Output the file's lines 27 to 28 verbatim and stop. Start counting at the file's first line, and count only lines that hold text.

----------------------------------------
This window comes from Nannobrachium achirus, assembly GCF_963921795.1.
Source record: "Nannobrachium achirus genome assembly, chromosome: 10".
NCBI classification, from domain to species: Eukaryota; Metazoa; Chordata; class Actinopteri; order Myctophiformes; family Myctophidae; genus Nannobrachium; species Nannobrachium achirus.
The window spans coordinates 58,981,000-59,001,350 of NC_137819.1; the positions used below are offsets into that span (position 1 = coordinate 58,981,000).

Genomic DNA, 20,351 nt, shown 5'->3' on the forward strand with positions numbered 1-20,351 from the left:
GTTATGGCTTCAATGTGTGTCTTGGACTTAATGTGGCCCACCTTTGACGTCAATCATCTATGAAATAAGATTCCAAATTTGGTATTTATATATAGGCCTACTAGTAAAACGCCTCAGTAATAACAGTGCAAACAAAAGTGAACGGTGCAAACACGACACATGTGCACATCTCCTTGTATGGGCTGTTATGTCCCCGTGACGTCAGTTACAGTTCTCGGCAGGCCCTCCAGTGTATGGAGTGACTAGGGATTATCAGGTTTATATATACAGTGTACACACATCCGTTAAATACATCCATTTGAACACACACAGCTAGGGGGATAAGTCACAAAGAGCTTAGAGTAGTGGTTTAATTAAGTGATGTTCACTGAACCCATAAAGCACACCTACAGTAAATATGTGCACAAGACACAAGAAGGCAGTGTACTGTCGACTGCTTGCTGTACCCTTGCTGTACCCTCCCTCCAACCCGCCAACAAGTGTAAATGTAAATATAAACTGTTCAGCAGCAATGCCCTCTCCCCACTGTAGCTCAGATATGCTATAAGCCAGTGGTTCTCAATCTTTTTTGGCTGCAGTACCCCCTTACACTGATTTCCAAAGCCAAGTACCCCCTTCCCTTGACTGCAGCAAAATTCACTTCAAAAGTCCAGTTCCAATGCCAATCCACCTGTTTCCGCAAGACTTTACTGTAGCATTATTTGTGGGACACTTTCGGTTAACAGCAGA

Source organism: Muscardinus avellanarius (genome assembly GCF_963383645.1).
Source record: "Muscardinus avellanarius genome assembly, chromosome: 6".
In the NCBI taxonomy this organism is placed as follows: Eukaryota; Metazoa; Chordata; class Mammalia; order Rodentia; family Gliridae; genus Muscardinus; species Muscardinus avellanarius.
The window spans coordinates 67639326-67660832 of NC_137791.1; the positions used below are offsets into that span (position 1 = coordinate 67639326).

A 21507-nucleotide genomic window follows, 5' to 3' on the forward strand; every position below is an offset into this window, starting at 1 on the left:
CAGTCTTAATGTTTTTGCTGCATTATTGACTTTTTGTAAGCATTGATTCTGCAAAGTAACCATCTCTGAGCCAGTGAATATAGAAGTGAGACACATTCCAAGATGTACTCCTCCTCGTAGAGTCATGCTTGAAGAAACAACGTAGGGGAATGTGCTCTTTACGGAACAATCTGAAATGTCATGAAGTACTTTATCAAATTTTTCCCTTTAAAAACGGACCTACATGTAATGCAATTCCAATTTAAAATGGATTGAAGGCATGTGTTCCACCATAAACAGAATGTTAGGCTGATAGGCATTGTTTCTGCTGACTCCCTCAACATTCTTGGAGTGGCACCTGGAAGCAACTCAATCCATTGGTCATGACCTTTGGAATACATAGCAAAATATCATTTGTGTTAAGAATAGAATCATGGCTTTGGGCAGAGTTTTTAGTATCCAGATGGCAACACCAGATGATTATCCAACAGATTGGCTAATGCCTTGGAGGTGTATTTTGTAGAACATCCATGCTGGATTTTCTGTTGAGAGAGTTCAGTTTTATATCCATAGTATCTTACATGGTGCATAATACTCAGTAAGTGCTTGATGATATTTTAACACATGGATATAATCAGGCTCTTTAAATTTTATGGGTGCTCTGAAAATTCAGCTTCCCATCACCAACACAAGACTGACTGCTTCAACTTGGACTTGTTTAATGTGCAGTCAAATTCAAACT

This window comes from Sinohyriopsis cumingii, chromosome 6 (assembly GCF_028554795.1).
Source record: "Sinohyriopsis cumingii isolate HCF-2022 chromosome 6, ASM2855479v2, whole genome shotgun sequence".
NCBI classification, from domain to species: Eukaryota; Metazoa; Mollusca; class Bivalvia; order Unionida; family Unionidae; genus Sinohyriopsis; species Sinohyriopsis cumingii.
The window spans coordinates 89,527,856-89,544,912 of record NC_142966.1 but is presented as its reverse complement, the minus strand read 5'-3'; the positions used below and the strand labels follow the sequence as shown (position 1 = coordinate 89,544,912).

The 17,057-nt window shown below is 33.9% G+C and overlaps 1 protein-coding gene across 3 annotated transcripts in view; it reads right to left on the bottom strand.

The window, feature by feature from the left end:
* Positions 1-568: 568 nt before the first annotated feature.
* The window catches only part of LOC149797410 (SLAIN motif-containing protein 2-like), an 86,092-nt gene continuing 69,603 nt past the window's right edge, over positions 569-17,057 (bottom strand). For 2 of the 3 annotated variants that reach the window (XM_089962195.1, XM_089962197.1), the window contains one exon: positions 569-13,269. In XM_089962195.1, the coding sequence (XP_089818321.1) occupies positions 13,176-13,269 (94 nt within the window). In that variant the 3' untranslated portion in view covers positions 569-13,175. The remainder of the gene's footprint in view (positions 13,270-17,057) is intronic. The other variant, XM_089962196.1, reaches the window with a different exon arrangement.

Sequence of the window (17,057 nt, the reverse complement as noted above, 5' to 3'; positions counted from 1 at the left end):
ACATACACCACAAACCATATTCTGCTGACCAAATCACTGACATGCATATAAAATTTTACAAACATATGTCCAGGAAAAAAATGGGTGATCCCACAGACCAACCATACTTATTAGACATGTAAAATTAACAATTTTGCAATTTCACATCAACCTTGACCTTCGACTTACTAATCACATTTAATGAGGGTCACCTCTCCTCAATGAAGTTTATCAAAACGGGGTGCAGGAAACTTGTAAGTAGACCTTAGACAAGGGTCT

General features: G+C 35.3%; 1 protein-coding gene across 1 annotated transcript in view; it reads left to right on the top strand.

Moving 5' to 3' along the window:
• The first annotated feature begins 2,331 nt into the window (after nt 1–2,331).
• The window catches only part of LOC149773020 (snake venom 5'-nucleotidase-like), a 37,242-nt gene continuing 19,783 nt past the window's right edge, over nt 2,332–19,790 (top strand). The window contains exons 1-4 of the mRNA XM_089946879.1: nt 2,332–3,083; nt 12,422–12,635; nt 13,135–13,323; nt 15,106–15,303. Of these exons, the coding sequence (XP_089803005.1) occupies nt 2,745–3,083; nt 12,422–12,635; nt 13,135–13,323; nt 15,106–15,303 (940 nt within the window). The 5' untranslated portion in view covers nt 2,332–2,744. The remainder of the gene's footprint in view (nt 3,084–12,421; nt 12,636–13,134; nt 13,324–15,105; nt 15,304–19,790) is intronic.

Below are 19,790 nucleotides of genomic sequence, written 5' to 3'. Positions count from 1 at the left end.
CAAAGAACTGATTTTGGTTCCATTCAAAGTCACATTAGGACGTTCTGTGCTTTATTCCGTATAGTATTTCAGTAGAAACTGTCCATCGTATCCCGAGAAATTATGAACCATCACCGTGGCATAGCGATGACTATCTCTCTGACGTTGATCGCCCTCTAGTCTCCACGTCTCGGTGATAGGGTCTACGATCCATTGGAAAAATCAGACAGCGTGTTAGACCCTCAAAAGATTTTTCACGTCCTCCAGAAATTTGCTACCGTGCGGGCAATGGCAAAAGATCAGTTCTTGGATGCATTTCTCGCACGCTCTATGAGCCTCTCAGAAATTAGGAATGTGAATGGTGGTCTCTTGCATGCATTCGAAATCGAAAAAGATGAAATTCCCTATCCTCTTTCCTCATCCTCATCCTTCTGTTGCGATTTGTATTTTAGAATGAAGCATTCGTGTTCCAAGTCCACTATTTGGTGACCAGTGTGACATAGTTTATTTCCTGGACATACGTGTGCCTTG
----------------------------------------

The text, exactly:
Below are 19,790 nucleotides of genomic sequence, written 5' to 3'. Positions count from 1 at the left end.
CAAAGAACTGATTTTGGTTCCATTCAAAGTCACATTAGGACGTTCTGTGCTTTATTCCGTATAGTATTTCAGTAGAAACTGTCCATCGTATCCCGAGAAATTATGAACCATCACCGTGGCATAGCGATGACTATCTCTCTGACGTTGATCGCCCTCTAGTCTCCACGTCTCGGTGATAGGGTCTACGATCCATTGGAAAAATCAGACAGCGTGTTAGACCCTCAAAAGATTTTTCACGTCCTCCAGAAATTTGCTACCGTGCGGGCAATGGCAAAAGATCAGTTCTTGGATGCATTTCTCGCACGCTCTATGAGCCTCTCAGAAATTAGGAATGTGAATGGTGGTCTCTTGCATGCATTCGAAATCGAAAAAGATGAAATTCCCTATCCTCTTTCCTCATCCTCATCCTTCTGTTGCGATTTGTATTTTAGAATGAAGCATTCGTGTTCCAAGTCCACTATTTGGTGACCAGTGTGACATAGTTTATTTCCTGGACATACGTGTGCCTTG